Abdominal pain was the most frequent reason for consultation with a rate of 70.12% followed by road accidents with a frequency of 11.58%. In the ERS of the RHC of Maradi, the average time for a patient to be in contact with a health worker was 2.41 minutes and the extremes ranged from 0 to 15 minutes. This is shown in figure 1. Patients were seen by a health worker within the first five minutes of admission in 89.6% of cases. After being admitted by the reception agent, all patients were examined by the doctor on call. A paraclinical assessment is therefore requested on a case-by-case basis and symptomatic treatment prescribed while awaiting the results of the assessment. Figures 2 and 3 respectively give us the distribution of patients according to the time of contact with a doctor and the time to start of treatment. More than half of our patients were taken care of within 15 minutes of their admission. The average delay was 13.2 minutes with extremes ranging from 4 to 35 minutes. The aim of therapeutic management was to provide symptomatic treatment of patients while awaiting the arrival of the results of the paraclinical examinations requested by the doctor. The various additional assessments requested were: the complete blood count (CBC), the Rh blood group; thick gout (TD); blood ionogram, urea-creatinine; blood sugar; lipasemia; ASAT-ALAT; pulmonary radiography; radiography of limbs; abdomen without preparation (ASP), abdomino-pelvic ultrasound. It should also be noted, during the period of this study, due to their lack in the region, all patients requiring scannographic examinations are systematically referred. The length of time to wait for further test results varied from patient to patient. Only 11 patients had received their results within the first hour, while 110 patients had waited beyond 3 hours. The average wait time was 167 minutes. The extremes ranged from 60 to 480 minutes. Figure 4 represents the distribution of patients according to the waiting period for the results of additional examinations.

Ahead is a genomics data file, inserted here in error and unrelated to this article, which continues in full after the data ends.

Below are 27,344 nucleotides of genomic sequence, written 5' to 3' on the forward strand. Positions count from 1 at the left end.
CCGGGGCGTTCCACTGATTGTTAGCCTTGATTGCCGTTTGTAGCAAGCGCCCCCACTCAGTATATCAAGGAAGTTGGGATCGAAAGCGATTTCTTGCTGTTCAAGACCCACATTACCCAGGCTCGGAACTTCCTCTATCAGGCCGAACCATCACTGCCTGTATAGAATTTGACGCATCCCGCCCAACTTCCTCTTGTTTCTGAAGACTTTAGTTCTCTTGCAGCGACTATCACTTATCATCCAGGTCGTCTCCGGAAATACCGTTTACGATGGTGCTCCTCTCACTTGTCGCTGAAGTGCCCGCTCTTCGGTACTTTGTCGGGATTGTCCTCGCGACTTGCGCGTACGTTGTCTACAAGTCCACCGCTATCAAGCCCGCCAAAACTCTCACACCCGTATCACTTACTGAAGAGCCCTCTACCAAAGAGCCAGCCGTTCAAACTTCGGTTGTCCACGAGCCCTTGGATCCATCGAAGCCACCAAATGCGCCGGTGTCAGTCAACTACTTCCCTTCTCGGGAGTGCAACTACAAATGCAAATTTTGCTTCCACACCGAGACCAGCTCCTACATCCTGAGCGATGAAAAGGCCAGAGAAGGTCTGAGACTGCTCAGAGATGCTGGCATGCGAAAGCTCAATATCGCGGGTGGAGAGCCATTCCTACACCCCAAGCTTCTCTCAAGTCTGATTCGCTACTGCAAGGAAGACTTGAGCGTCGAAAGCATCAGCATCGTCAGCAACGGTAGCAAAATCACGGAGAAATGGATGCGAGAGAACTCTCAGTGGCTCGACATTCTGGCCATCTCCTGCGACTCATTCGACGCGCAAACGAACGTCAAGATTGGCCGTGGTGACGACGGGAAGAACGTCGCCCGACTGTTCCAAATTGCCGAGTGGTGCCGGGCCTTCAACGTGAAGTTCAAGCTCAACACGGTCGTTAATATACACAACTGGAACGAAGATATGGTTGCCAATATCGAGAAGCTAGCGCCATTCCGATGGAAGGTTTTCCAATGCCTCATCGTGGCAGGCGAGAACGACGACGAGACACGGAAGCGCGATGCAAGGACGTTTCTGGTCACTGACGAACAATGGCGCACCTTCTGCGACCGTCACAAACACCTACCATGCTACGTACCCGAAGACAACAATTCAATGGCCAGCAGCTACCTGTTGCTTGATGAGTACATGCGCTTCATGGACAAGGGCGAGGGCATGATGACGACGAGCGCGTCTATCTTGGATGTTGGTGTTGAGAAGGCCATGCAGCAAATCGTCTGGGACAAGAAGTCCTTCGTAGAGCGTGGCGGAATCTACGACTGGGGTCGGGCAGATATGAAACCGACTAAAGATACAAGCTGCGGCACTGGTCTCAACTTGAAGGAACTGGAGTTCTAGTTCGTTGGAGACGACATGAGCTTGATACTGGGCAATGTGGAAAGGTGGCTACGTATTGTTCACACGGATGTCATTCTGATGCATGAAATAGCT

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Figure 1: Distribution of patients according to the time between admission and the first contact with health personnel

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Figure 2: Distribution of patients according to the length of the doctor's wait

The average time to medical treatment was 10.42 min. extremes ranged from 0 to 480 min

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Figure 3: Distribution of patients according to the time taken for treatment

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Figure 4: Distribution of patients according to the waiting period for the results of additional examinations

In the emergency department, patients had stayed an average of 5 days with extremes ranging from 6 hours to 15 days.

During the three months of the study, 17 patients had an unfavorable outcome, resulting in a mortality of 05.2%.

4. Discussion

4.1 Socio demographic study

The RHC of Maradi is the only hospital in the region, which has surgeons covering the eight district hospitals in this region. However, during our study, we had only collected 328 patients. In a Tunisian hospital, 508 patients were registered in 07 days [3]. Likewise, M. Bartiaux et al. in 2013, collected in seven days 473 patients in the emergency department C.H.U. Saint-Pierre in Brussels [4]. This difference could be explained by the fact that during these studies all emergency department personnel were involved in the investigation while in our study there were only two investigators. Also, these two teams conducted their studies in the medical and surgical emergency departments. Often the unavailability of these has caused certain recordings to be missed, allowing certain cases to pass. The average age found in our study was 25.2 years with a minimum of 1 day and a maximum of 87 years. This result is similar to that of Ndjoh N. [5] in Mali who found 25.7 ± 17 years old. This similarity could be explained by the fact that our two countries have the same demographic characteristics. W.-A. Hanhart [6] in Switzerland, and P. Troude at Lariboisière Hospital in France [7], had respectively found better results than ours with an average age of 44 years, 49 years and 50 years. This could be explained by the young character of our population. The population of our study was male in 64.52%. This predominance in favor of the male sex has been found in the literature [4-6].

4.2 Study of the different delays in taking charge of the emergency department